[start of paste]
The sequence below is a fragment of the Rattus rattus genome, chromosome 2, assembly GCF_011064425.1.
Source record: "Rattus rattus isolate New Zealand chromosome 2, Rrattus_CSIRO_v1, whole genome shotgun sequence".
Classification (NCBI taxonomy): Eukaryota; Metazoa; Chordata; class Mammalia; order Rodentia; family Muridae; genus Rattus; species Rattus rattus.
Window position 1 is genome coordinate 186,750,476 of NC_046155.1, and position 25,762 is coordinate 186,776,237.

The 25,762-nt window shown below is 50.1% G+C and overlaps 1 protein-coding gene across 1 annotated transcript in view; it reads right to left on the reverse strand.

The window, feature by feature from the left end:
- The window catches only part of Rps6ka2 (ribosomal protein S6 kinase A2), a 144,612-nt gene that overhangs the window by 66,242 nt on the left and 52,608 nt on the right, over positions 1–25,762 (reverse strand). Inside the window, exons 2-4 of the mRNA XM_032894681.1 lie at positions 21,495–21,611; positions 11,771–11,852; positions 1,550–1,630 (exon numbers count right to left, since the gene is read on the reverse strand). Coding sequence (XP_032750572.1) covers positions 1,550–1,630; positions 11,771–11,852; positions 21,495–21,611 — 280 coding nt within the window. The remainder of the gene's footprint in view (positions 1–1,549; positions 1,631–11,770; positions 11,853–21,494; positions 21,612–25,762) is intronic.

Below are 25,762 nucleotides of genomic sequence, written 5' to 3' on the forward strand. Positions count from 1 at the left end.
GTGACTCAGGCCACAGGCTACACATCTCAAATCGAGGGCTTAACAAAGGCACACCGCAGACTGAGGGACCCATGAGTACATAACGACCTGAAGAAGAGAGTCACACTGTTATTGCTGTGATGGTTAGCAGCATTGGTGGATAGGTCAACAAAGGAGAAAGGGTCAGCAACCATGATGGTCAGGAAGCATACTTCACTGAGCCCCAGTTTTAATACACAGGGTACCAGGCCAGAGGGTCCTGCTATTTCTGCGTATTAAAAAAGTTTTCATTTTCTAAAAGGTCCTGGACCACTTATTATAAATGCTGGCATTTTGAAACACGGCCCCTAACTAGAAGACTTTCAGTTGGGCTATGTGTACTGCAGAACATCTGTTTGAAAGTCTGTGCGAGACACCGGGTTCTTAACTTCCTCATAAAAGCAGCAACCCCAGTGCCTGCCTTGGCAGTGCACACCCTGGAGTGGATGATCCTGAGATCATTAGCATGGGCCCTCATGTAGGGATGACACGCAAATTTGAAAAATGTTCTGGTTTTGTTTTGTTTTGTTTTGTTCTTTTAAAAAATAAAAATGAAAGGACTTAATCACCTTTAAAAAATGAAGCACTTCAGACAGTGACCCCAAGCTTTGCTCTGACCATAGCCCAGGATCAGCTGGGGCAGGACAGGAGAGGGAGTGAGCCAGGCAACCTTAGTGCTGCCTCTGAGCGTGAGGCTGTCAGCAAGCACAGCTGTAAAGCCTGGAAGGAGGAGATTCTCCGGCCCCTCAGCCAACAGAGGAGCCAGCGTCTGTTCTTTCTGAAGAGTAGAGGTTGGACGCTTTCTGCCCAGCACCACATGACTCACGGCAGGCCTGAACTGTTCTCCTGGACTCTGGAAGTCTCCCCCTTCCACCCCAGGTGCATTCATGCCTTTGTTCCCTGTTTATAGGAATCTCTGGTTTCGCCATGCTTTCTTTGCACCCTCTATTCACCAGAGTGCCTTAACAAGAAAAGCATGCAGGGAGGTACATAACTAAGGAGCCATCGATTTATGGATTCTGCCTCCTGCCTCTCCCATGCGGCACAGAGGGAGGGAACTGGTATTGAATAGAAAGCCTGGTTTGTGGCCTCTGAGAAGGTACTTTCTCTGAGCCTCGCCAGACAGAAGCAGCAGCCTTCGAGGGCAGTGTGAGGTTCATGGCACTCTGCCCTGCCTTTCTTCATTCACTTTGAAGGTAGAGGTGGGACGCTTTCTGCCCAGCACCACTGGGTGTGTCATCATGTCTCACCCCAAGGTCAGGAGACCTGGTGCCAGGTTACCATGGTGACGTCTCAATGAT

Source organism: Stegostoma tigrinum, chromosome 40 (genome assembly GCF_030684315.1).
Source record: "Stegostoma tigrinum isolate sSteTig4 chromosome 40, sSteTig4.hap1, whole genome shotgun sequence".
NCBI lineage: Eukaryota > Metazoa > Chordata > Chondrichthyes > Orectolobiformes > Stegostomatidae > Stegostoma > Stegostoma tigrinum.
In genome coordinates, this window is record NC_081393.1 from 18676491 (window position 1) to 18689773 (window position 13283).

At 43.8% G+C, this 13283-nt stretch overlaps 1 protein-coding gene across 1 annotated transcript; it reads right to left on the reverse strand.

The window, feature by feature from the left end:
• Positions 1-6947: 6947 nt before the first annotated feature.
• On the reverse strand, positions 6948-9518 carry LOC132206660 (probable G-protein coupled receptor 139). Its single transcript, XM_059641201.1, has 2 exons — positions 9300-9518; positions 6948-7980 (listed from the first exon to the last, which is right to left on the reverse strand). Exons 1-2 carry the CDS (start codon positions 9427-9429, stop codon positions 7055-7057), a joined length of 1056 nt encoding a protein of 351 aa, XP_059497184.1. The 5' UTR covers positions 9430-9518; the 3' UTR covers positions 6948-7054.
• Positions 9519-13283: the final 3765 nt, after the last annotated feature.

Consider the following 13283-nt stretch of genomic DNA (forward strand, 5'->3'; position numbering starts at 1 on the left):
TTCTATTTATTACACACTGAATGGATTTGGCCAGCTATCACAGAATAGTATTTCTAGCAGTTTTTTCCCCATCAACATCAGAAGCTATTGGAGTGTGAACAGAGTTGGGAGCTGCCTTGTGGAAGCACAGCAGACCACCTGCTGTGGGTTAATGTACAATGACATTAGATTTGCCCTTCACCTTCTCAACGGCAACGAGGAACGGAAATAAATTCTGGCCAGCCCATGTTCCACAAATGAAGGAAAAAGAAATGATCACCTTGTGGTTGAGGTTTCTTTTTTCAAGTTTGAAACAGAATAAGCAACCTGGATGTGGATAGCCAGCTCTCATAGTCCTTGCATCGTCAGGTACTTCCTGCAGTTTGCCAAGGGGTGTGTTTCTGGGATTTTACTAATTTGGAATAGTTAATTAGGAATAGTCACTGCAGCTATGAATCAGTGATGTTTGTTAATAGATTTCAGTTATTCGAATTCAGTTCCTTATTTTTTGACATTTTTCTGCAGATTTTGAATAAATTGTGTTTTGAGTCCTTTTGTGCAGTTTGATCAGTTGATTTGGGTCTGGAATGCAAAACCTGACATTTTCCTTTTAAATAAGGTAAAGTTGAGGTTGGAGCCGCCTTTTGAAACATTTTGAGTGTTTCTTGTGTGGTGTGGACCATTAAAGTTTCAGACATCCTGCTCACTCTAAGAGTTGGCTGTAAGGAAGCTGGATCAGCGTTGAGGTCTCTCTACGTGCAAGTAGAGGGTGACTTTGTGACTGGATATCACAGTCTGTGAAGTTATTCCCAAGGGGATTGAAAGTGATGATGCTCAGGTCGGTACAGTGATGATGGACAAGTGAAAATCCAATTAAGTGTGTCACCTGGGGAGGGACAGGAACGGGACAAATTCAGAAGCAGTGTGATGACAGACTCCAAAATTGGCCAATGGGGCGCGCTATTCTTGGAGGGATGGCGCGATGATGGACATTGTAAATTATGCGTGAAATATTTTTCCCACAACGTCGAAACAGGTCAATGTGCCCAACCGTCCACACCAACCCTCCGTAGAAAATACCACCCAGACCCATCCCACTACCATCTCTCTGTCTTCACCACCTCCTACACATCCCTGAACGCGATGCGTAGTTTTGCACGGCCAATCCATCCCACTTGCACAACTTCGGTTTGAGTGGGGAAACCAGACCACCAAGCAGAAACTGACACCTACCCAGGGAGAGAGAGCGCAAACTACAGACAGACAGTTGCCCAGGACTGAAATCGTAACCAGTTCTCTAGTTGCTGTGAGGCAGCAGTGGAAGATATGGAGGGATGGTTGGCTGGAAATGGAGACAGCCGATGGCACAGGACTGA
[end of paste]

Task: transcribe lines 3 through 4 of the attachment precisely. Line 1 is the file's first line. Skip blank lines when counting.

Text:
Classification (NCBI taxonomy): Eukaryota; Metazoa; Chordata; class Mammalia; order Rodentia; family Muridae; genus Rattus; species Rattus rattus.
Window position 1 is genome coordinate 186,750,476 of NC_046155.1, and position 25,762 is coordinate 186,776,237.